The Copernicus Climate Change Service (C3S), implemented by the European Centre for Medium-Range Weather Forecasts (ECMWF), has released its annual Global Climate Highlights report, detailing how several high temperature records were broken both in Europe and across the world in 2022.
According to the summary, Europe saw its hottest summer ever recorded and several prolonged and intense heatwaves affected parts of Western and Northern Europe. C3S’s ERA5 data set once again concurred with other widely used temperature data sets that European temperatures have increased by more than twice the global average over the past 30 years and have the highest rate of increase of any continent in the world.
Mauro Facchini, head of Earth observation at the Directorate General for Defence Industry and Space, European Commission, said, “In our efforts to tackle climate change at global, European or national level it is clear that high-quality Earth observation data, information and knowledge are essential. C3S provides authoritative and timely monitoring of the changing climate which informs adaptation efforts.”
During 2022, the world experienced its fifth warmest year on record, according to the C3S ERA5 data set, but only by a very small margin. Other widely used temperature data sets are likely to rank 2022 slightly differently. So far, the hottest years on record globally are 2016, 2020 and 2019 and 2017.
According to ERA5, the annual average temperature was 0.3°C above the reference period of 1991-2020, which equates to approximately 1.2°C higher than the period 1850-1900, typically used as a proxy for the pre-industrial era. This makes 2022 the eighth year in a row of temperatures more than 1°C above the pre-industrial level. Further, each boreal summer month during 2022 was at least the third warmest globally.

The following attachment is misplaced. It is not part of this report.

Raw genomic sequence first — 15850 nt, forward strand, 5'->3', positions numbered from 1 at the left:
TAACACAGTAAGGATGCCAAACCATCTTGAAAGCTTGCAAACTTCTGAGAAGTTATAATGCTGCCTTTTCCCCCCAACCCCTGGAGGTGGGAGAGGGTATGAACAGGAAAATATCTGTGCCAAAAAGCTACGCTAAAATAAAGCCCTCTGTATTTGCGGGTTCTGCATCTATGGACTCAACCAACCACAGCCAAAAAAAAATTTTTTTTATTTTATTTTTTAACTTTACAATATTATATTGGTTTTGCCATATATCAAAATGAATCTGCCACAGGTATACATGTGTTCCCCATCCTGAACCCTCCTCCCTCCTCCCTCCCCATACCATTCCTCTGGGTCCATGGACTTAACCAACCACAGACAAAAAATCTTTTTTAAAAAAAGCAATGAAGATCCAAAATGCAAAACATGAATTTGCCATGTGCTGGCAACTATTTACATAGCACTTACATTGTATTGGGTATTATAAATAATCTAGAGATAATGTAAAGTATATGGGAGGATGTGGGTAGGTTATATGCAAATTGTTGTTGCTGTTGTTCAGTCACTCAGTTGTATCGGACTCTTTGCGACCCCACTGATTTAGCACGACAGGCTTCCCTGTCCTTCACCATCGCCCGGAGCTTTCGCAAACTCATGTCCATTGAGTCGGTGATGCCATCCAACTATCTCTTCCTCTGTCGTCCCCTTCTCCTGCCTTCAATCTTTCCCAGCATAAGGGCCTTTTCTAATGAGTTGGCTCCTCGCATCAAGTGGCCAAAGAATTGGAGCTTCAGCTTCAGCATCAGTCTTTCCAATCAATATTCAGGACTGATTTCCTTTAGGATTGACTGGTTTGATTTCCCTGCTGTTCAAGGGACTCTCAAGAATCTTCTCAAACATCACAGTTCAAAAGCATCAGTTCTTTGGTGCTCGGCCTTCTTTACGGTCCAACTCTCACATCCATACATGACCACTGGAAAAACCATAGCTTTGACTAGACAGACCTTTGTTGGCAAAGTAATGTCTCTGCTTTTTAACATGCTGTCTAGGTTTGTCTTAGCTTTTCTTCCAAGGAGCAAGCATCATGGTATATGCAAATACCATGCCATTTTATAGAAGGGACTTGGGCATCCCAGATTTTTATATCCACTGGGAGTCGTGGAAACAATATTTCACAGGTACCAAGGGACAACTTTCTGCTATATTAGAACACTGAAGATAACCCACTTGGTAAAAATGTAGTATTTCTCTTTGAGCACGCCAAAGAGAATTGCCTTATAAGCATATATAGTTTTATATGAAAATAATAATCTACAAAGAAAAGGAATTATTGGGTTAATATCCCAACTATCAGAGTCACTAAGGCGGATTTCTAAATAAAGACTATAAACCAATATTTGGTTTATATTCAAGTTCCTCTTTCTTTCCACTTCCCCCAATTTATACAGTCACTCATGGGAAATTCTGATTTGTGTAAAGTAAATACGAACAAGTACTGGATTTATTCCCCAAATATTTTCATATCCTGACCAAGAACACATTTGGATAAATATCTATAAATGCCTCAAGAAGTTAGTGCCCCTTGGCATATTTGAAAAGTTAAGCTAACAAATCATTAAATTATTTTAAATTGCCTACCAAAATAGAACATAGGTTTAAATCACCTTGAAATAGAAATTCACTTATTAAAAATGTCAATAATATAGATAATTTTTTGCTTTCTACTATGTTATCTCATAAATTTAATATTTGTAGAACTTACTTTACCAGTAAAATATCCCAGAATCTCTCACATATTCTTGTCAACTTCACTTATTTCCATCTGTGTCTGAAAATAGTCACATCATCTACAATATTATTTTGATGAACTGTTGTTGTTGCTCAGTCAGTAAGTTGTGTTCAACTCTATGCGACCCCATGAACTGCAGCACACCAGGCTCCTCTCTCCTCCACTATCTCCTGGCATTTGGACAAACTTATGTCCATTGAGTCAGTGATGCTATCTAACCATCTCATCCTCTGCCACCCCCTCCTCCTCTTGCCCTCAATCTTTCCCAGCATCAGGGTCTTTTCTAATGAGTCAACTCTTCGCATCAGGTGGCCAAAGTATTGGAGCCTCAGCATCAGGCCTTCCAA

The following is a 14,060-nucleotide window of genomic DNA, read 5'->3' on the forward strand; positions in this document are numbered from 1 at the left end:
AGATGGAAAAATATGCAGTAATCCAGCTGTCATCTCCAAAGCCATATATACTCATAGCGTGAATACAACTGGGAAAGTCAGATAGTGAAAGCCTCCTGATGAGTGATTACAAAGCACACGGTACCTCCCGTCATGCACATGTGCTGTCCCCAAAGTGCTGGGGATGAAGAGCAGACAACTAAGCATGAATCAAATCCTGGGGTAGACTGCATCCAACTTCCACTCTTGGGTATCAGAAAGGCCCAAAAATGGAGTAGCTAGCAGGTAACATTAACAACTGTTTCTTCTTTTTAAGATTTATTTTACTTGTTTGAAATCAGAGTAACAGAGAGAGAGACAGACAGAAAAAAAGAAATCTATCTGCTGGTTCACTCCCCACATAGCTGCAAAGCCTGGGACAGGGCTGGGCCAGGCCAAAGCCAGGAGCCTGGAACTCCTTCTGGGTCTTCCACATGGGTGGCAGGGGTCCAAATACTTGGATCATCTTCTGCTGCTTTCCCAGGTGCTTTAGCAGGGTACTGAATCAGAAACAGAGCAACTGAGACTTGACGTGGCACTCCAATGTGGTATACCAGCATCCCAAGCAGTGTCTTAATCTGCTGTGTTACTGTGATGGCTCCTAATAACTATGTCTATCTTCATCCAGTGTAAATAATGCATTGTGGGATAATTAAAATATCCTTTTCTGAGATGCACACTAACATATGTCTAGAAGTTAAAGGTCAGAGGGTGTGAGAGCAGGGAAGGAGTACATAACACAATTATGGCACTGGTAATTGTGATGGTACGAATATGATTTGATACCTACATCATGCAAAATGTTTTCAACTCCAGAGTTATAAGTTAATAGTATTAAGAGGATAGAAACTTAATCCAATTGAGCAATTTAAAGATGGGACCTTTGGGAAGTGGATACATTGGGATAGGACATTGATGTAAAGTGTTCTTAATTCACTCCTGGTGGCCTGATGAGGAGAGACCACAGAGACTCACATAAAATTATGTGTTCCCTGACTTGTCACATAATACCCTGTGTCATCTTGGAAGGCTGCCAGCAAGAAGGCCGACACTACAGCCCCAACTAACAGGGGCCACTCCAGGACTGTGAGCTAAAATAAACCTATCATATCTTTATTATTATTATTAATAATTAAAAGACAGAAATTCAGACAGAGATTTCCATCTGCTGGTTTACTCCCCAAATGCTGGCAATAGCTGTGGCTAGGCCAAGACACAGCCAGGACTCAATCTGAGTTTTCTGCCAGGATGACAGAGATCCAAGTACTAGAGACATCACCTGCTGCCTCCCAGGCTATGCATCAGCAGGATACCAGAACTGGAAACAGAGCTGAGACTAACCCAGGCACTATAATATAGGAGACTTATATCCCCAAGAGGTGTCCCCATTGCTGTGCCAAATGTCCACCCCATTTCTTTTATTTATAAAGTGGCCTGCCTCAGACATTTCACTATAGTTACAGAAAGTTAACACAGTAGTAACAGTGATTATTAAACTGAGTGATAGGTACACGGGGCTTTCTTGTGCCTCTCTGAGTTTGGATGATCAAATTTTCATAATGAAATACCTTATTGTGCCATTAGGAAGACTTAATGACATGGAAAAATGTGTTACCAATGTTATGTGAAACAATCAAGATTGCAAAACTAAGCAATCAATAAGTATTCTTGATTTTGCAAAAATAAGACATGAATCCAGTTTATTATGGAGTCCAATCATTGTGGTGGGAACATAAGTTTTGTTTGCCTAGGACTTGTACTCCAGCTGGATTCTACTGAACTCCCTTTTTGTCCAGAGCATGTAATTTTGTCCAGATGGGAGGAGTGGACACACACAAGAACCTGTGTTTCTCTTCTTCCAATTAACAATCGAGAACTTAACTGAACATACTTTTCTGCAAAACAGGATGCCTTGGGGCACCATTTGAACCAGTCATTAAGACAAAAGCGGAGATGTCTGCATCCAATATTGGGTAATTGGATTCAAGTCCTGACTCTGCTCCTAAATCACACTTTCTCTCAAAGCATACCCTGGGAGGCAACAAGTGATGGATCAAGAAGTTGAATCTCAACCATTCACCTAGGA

Samantha Burgess, deputy director of C3S, added, “2022 was yet another year of climate extremes across Europe and globally. These events highlight that we are already experiencing the devastating consequences of our warming world. The latest 2022 Climate Highlights from C3S provides clear evidence that avoiding the worst consequences will require society to both urgently reduce carbon emissions and swiftly adapt to the changing climate.”
For 2022, temperatures were more than 2°C above the average of the 1991–2020 reference period over parts of northern central Siberia and along the Antarctic Peninsula. A number of regions saw the warmest year on record, according to the ERA5 data set. Over land, this includes large parts of Western Europe and parts of the following regions: Middle East, Central Asia and China, New Zealand, northwestern Africa and the Horn of Africa.
C3S will comprehensively review different 2022 climate events in Europe in its annual European State of the Climate report, due to be published in April 2023.
To view the C3S Global Climate Highlights 2022 summary, click here.